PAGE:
London Steps Backwards – Again
So a couple of years ago, Ryner Stoetzer and myself of the London Musicians Task Force as well as Venue owner Mike Manuel (LMH), Mario Circelli (FCLMA), Ryan Schroeyens (London Guitars, The PA Shop), Mike Rutherford (local musician), Colin Stewart (LMA), Barb Whitney and others, made time for two nights in a row of 3-4 hours each night, to plead our case regarding the “Noise Bylaw” – which I found appalling that live music would be classified as “noise”.
The focus was to change that categorization of live music and to also give the green light to having live amplified patio music in the city. We were there to go head-to-head against citizens who lived in the core who not only opposed it, but who had taken a stand to the point of filing with the OMB to stop it from proceeding, which some 6 months later the OMB ruled in our favor.
A few who were opposed to amplified patio music made logical and respectful arguments, but then there was the 3-4 who were over the top to the point of embarrassing themselves. After all was said and done and we all had our say, City Council voted unanimously to proceed and we all breathed a sigh of relief as those who opposed wanted to shut down not just amplified patio music, but music festivals like Rock The Park, Bluesfest, Rib Fest, Home County, etc.
In the months to come it was decided that the ceiling on outside music would be 70 decibels - A sound's loudness is measured in decibels (dB). Normal conversation is about 60 dB, a lawn mower is about 90 dB, and a loud rock concert is about 120 dB.
Now keep that number in mind – live music should NOT be louder than a lawn mower!!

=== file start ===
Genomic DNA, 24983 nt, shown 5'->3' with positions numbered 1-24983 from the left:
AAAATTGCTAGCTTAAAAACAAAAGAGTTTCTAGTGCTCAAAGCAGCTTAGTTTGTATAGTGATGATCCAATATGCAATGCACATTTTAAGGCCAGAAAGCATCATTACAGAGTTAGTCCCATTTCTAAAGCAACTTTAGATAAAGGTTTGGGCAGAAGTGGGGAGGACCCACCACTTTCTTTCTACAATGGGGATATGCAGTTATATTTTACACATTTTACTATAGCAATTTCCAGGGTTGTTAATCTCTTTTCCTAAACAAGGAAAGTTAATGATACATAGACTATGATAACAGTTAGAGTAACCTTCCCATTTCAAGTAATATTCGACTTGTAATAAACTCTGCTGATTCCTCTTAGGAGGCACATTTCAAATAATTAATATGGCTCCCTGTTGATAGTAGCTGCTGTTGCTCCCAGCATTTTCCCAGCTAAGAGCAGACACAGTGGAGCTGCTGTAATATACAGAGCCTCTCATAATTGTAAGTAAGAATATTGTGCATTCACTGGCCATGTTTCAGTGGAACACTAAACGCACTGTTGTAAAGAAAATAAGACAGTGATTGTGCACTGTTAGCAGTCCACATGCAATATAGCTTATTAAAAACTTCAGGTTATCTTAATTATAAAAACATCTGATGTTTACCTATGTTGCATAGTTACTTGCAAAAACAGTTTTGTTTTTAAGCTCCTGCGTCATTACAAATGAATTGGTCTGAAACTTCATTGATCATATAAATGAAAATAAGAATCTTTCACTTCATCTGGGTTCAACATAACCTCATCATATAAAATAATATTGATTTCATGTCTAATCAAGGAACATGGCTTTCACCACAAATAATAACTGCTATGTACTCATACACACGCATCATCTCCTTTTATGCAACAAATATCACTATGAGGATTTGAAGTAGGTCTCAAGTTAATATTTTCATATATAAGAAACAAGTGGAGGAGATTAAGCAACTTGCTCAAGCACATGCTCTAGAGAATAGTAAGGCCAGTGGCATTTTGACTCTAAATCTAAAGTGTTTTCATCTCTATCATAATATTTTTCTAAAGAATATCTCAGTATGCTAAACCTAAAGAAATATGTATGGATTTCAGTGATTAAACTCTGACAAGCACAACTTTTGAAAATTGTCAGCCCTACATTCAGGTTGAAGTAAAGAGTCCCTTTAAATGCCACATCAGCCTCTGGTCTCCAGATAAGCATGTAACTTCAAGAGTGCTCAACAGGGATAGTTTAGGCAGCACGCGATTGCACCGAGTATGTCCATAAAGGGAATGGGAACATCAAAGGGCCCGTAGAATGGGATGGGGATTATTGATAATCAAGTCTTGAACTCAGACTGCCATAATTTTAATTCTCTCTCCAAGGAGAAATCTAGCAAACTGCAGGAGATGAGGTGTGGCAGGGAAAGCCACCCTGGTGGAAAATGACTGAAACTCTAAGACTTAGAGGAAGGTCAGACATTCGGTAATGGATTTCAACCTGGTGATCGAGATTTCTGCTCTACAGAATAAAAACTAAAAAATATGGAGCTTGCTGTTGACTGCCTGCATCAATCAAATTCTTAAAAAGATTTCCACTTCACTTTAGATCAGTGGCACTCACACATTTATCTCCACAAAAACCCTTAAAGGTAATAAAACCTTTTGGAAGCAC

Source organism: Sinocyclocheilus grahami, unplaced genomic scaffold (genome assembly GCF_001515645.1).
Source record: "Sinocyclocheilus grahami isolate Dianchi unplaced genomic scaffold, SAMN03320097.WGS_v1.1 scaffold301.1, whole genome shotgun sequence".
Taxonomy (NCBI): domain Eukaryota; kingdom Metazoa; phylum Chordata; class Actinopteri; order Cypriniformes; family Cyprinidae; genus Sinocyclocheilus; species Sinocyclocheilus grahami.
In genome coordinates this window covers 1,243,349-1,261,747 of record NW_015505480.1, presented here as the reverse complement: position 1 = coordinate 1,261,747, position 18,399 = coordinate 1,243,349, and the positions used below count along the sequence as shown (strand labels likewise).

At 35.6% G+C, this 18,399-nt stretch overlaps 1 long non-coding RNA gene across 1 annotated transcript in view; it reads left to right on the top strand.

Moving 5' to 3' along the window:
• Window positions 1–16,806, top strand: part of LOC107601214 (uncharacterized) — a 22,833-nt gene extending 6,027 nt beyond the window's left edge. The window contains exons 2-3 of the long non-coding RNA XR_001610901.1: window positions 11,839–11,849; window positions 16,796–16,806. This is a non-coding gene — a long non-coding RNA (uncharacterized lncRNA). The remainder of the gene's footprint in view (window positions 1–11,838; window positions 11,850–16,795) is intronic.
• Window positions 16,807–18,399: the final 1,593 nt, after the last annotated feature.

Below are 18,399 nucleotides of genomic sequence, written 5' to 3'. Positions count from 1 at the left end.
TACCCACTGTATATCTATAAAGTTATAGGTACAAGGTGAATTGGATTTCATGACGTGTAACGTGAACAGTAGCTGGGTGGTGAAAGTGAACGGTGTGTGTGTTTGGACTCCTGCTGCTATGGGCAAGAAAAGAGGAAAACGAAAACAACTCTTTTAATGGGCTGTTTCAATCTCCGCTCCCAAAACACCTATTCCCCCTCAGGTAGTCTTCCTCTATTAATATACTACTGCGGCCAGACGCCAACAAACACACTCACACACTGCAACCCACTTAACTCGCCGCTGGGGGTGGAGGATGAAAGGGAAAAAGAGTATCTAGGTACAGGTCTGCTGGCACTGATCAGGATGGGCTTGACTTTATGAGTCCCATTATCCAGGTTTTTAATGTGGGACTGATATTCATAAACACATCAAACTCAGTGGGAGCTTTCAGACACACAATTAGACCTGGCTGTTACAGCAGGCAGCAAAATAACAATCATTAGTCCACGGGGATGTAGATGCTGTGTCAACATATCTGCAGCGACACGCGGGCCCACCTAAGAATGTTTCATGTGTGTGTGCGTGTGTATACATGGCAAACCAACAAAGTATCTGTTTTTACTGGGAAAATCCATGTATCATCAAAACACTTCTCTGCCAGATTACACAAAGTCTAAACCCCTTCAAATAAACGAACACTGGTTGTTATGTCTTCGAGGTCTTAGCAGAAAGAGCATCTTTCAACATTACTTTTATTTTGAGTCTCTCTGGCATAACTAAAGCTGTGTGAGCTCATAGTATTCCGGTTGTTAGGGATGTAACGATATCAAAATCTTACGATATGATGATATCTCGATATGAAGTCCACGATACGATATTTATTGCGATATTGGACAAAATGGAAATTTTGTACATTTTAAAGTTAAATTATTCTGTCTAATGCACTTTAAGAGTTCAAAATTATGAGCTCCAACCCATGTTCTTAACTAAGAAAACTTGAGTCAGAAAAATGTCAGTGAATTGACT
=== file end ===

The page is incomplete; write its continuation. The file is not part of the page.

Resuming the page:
While that limitation of 90db is ridiculous for live music – keep in mind that wind and/or low cloud cover can make that seem louder than it really is. When clouds are low, sound will bounce off them and be projected for miles farther than it would be if the sky was clear that night – it’s commonly referred to as “skip”. The cloud cover acts as a natural amplifier – mix that with a light breeze and sound can be taken anywhere due to “skip.
It’s difficult not to mention unreasonable, to somehow regulate nature and the effects it has with regards to a patio bar or a festival stage from 20 feet away let alone miles away.
Fast forward to this past week.
Harris Park for two weeks recently was used for “Park Jam” over two weeks and was put on by the Manuel family of London Music Hall. The Festival had numerous acts from Hip-Hop to EDM and was also paired up with Forest City London Music Awards who had a showcase stage for local artists to also perform.
There was a night, just as there was for Rock The Park, where the skies opened up with rain and the festival had to be set off it’s schedule to the point that the artists performing had to go past the 11pm cut off time in order to fulfill the evening's performance schedule. Now since this is not in the performer or promoters interest to have to delay a show, there is an obligation to people who have bought tickets to the event – and keeping in mind that safety is paramount for everyone’s sake – the promoter took the risk of running past the 11pm time curfew.
Yet that is not the issue that has now been ripped open like a scab – the issue now is individuals who are complaining that they “heard” the music of the festival some 4-7 miles away. Some of the complaints have even been as ludicrous as they could hear the music in their home while they took a shower.
Not to be outdone, Coun. Paul Van Meerbergen of Ward 10 (Westmount area where I live) declared “— were heard by his constituents in Ward 10, well away from Harris Park. “It wasn’t just one or two, it was many, many that were hearing this in Westmount. We all want live music downtown. We all want live music in Harris Park, that’s not the issue,” he said, describing the concert noise as an “attack.”
Now I live in Westmount, and all the nights that the Park Jam was on I was outside at night in my backyard having a beer and doing work off my phone as I usually do at night in the summer. I can tell you factually that on SOME nights I heard the music from Harris Park, but most nights I couldn’t. The nights I did it was a dull roar off in the distance so minute that if I went into my shed and shut the door, I wouldn’t have heard it. I also can tell you that if went in my house with my bedroom window open, the music was in no way an issue that would interfere with my sleeping. So those in Westmount that are complaining about the volume are in fact distorting the truth of the matter.
Entering the fray Ward 13 Coun. Arielle Kayabaga to take up the cause of the “sonic attack” of live music.